Coach's Thursday News Conference

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*Transcript of head coach Eric Mangini's news conference with the New York Jets media Thursday morning: *       

Yesterday we followed the same pattern. The one thing we did a little bit differently is introduce third down and red area a little bit earlier in the week. The value I see in that is that it's always good to be able to review it the next day. You're putting in the bulk of those situations the following day. To have the introduction, to have them thinking in those terms to some degree and the pushing up of the two-minute as well, which I really like to do, gives you a bit of a head start prior to getting the bulk of that information.

Something I've been very happy with throughout the course of training camp and now into the season and something I really believe in is a program we have with the younger players where they work with the coaches after practice. The guys that don't get as many reps: the show-team guys, the back-end-of-the-roster guys and the guys who are on the practice squad, they get to do some extra work after practice and they do some extra meetings throughout the course of the week.

A good example of that program is Stacy Tutt, who played about 14 plays last year, was on the practice squad, got bumped up a little bit, played a little bit, and this year he's already at 53 plays. It's guys like that who can develop, who go out. We always talk about practicing with a purpose. Their purpose is to get better at the skill-sets to get bumped up to the 53, then to get bumped up to the 45. Once you're on the 45, you have a great opportunity every game to get a chance to show you can contribute on offense and defense.

There are other guys in that program as well. Wallace Wright is a good example. Joe Kowalewski is a good example. I've just seen so many guys develop over the years. You don't lose track of those players. You don't have a year that's wasted where they're doing all kinds of work off of cards and they're never really developing the way you'd like them to develop.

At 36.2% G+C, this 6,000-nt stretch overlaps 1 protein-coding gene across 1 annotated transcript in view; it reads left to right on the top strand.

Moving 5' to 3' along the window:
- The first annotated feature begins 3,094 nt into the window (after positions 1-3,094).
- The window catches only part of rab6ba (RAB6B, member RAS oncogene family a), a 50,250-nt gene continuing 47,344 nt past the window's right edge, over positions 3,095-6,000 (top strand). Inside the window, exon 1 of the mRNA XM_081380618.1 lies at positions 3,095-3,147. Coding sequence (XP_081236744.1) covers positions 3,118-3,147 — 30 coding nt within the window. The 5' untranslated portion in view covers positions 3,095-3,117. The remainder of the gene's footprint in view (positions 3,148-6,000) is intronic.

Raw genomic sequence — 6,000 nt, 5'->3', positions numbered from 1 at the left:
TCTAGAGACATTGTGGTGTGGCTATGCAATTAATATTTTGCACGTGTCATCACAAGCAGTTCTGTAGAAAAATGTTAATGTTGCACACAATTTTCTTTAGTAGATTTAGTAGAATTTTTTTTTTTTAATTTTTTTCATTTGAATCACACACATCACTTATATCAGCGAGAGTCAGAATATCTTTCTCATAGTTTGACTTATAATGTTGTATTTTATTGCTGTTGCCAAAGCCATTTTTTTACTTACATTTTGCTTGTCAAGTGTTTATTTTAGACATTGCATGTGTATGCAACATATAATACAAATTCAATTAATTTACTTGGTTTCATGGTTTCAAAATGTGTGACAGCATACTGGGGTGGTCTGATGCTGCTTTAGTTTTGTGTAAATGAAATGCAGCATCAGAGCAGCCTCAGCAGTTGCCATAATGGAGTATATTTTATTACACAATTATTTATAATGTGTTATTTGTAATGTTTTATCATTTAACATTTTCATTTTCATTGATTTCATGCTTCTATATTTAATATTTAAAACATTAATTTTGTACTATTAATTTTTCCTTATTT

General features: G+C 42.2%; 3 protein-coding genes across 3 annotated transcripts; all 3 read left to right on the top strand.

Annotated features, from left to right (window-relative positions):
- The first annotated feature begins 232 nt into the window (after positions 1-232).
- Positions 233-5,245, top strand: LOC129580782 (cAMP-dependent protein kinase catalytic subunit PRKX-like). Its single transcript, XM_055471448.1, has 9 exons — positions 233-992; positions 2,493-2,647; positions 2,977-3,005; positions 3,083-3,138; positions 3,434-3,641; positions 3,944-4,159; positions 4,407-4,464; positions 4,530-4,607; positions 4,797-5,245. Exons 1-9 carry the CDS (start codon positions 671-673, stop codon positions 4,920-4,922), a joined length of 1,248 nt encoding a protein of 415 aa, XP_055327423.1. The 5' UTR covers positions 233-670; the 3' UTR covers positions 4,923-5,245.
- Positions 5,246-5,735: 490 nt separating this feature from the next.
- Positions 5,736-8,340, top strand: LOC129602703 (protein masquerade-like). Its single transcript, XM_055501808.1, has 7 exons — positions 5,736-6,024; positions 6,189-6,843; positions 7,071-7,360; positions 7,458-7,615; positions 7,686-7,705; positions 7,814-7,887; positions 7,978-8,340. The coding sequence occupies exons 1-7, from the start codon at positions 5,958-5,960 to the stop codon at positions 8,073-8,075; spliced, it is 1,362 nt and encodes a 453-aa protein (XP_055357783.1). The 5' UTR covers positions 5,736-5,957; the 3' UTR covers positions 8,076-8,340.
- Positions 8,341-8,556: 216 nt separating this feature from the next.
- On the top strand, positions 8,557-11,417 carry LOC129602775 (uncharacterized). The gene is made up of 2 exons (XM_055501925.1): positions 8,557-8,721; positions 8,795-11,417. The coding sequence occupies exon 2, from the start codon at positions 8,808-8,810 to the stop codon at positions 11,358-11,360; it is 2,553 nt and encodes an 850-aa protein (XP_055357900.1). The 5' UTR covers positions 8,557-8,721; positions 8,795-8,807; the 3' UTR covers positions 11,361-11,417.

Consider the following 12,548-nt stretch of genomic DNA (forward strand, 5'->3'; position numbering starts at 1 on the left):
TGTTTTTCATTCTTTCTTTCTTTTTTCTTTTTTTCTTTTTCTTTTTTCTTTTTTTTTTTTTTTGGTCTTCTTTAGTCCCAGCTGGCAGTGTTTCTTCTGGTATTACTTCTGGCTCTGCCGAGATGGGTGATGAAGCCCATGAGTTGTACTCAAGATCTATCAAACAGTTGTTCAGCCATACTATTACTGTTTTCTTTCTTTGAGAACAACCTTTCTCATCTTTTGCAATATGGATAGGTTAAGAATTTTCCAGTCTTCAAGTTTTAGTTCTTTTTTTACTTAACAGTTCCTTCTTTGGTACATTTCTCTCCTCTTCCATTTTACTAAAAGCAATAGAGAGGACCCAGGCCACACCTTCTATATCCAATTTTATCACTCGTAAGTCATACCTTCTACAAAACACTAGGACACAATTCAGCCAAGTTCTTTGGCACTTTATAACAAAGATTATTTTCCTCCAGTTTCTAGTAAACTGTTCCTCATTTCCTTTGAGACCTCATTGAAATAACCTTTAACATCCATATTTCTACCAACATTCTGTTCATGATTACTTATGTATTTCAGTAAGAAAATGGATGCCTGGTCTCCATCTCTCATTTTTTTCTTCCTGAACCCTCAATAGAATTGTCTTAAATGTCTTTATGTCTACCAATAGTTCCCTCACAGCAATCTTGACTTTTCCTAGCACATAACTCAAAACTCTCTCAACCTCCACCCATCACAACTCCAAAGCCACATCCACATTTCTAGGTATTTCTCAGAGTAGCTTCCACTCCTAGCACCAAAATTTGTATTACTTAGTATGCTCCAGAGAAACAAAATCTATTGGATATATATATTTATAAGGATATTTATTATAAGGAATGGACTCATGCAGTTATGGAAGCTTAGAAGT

On whether other teams utilize a similar program with their younger players …

Each team approaches it differently. It's something I've experienced personally and I've seen work over the course of the years. I really believe in it because those guys can get lost in the shuffle. You have them working with the coaches and spending some concentrated time with them where they're really getting that attention.

The other thing is that it's good for the younger coaches, the quality control coaches, the guys who may be assistants to position coaches, where they can meet with those players, go through the game plan, go through the show-team tape, teach off of that and run meetings. It helps them develop as well. I know it helped me when I was younger to be able to go in, run a meeting, prepare for a meeting, answer those questions, look at the tape and teach off of that stuff. It's all part of the growth.

On the improved communication on the offensive line …

It's a function of all the communication issues where you're really looking for someone to give a call, someone to get a call, and you're looking for everyone to be involved in the process. Some guys are more easily accepting of that. Some guys are naturally quiet, and it's not in their personality to do that. You want every guy to be part of the process because there's so much information going on inside and there's so much information going on at the line of scrimmage.

The player who is in the slot, it could be Jerricho [Cotchery], L.C. [Laveranues Coles], Brad [Smith], whoever it is, may see that the star, the slot defender is going to blitz and be able to alert Chad [Pennington], "Hey, here it comes," and Chad be able to communicate that to the offensive line. You may want to change the protection at that point to pick that up. Sometimes it's in your regular personnel, a corner blitzer. The receiver points to the quarterback, says, "Here it comes, Chad." Now Chad can either check the play or he can throw the ball out there quickly.

Defensively, a lot of times guys may get some sort of tip. There may be a tell that an offensive player has, where you get a run/pass read, what a lot of people call bird/rabbit, and you can alert the rest of the defense that it's a run or a certain pattern combination. There's so many things the guys collectively can help each other out with if they're just willing to share that information. Sometimes, just by the nature of their personality, it's a process of getting it out.

On whether players are taught how to behave on road trips …